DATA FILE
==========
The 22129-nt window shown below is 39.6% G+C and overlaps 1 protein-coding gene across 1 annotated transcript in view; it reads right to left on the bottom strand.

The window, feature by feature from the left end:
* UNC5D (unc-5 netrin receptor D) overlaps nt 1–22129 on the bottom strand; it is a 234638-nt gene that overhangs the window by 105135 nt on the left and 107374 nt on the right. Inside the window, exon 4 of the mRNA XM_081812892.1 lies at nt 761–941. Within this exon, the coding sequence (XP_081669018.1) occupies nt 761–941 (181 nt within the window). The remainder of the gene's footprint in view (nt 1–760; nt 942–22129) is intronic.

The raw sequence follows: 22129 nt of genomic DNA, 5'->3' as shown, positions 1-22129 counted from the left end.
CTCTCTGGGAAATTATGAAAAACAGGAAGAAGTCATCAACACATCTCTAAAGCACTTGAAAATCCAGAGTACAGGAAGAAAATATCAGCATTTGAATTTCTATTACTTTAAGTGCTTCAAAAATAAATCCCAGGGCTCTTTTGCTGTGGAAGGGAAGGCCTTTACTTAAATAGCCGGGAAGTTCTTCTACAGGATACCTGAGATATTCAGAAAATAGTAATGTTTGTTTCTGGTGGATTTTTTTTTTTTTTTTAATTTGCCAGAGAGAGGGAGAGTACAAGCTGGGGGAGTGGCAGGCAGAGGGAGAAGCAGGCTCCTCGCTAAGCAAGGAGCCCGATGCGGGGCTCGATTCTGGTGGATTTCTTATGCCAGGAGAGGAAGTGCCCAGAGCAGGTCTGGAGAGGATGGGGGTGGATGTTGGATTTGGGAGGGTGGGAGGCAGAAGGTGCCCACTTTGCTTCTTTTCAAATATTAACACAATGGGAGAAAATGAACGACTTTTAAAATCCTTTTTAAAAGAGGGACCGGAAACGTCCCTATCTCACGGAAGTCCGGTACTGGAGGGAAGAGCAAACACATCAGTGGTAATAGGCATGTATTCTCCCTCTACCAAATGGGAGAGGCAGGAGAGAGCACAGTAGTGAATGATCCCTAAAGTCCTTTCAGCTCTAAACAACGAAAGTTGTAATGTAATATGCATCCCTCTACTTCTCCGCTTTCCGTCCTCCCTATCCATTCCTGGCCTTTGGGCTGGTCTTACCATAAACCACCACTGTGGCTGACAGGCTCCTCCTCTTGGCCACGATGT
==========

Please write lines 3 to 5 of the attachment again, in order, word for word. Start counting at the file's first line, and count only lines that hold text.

* UNC5D (unc-5 netrin receptor D) overlaps nt 1–22129 on the bottom strand; it is a 234638-nt gene that overhangs the window by 105135 nt on the left and 107374 nt on the right. Inside the window, exon 4 of the mRNA XM_081812892.1 lies at nt 761–941. Within this exon, the coding sequence (XP_081669018.1) occupies nt 761–941 (181 nt within the window). The remainder of the gene's footprint in view (nt 1–760; nt 942–22129) is intronic.

The raw sequence follows: 22129 nt of genomic DNA, 5'->3' as shown, positions 1-22129 counted from the left end.
CTCTCTGGGAAATTATGAAAAACAGGAAGAAGTCATCAACACATCTCTAAAGCACTTGAAAATCCAGAGTACAGGAAGAAAATATCAGCATTTGAATTTCTATTACTTTAAGTGCTTCAAAAATAAATCCCAGGGCTCTTTTGCTGTGGAAGGGAAGGCCTTTACTTAAATAGCCGGGAAGTTCTTCTACAGGATACCTGAGATATTCAGAAAATAGTAATGTTTGTTTCTGGTGGATTTTTTTTTTTTTTTTAATTTGCCAGAGAGAGGGAGAGTACAAGCTGGGGGAGTGGCAGGCAGAGGGAGAAGCAGGCTCCTCGCTAAGCAAGGAGCCCGATGCGGGGCTCGATTCTGGTGGATTTCTTATGCCAGGAGAGGAAGTGCCCAGAGCAGGTCTGGAGAGGATGGGGGTGGATGTTGGATTTGGGAGGGTGGGAGGCAGAAGGTGCCCACTTTGCTTCTTTTCAAATATTAACACAATGGGAGAAAATGAACGACTTTTAAAATCCTTTTTAAAAGAGGGACCGGAAACGTCCCTATCTCACGGAAGTCCGGTACTGGAGGGAAGAGCAAACACATCAGTGGTAATAGGCATGTATTCTCCCTCTACCAAATGGGAGAGGCAGGAGAGAGCACAGTAGTGAATGATCCCTAAAGTCCTTTCAGCTCTAAACAACGAAAGTTGTAATGTAATATGCATCCCTCTACTTCTCCGCTTTCCGTCCTCCCTATCCATTCCTGGCCTTTGGGCTGGTCTTACCATAAACCACCACTGTGGCTGACAGGCTCCTCCTCTTGGCCACGATGT